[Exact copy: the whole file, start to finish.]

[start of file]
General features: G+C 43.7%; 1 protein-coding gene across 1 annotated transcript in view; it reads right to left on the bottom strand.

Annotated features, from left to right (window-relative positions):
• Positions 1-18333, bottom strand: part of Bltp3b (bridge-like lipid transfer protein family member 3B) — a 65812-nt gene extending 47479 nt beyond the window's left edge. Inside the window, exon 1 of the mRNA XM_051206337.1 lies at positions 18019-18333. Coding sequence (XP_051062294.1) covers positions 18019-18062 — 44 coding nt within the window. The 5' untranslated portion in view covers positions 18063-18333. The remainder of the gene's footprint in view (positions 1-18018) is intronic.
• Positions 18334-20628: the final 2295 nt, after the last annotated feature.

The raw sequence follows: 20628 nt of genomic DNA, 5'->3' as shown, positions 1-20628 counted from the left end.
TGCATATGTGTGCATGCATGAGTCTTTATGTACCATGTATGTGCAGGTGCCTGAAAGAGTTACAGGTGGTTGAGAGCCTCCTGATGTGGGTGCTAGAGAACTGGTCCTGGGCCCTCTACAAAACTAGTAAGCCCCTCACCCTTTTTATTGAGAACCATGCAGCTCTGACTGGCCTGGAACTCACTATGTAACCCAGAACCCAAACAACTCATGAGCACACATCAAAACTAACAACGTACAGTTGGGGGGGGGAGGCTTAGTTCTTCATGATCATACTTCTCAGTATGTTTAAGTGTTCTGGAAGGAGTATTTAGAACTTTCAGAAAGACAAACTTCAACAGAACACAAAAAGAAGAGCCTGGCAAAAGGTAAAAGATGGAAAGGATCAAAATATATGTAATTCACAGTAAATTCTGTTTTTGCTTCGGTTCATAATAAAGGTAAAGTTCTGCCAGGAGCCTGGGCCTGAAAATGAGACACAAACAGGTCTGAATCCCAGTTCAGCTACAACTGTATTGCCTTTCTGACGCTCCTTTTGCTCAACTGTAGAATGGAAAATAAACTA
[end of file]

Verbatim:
General features: G+C 43.7%; 1 protein-coding gene across 1 annotated transcript in view; it reads right to left on the bottom strand.

Annotated features, from left to right (window-relative positions):
• Positions 1-18333, bottom strand: part of Bltp3b (bridge-like lipid transfer protein family member 3B) — a 65812-nt gene extending 47479 nt beyond the window's left edge. Inside the window, exon 1 of the mRNA XM_051206337.1 lies at positions 18019-18333. Coding sequence (XP_051062294.1) covers positions 18019-18062 — 44 coding nt within the window. The 5' untranslated portion in view covers positions 18063-18333. The remainder of the gene's footprint in view (positions 1-18018) is intronic.
• Positions 18334-20628: the final 2295 nt, after the last annotated feature.

The raw sequence follows: 20628 nt of genomic DNA, 5'->3' as shown, positions 1-20628 counted from the left end.
TGCATATGTGTGCATGCATGAGTCTTTATGTACCATGTATGTGCAGGTGCCTGAAAGAGTTACAGGTGGTTGAGAGCCTCCTGATGTGGGTGCTAGAGAACTGGTCCTGGGCCCTCTACAAAACTAGTAAGCCCCTCACCCTTTTTATTGAGAACCATGCAGCTCTGACTGGCCTGGAACTCACTATGTAACCCAGAACCCAAACAACTCATGAGCACACATCAAAACTAACAACGTACAGTTGGGGGGGGGAGGCTTAGTTCTTCATGATCATACTTCTCAGTATGTTTAAGTGTTCTGGAAGGAGTATTTAGAACTTTCAGAAAGACAAACTTCAACAGAACACAAAAAGAAGAGCCTGGCAAAAGGTAAAAGATGGAAAGGATCAAAATATATGTAATTCACAGTAAATTCTGTTTTTGCTTCGGTTCATAATAAAGGTAAAGTTCTGCCAGGAGCCTGGGCCTGAAAATGAGACACAAACAGGTCTGAATCCCAGTTCAGCTACAACTGTATTGCCTTTCTGACGCTCCTTTTGCTCAACTGTAGAATGGAAAATAAACTA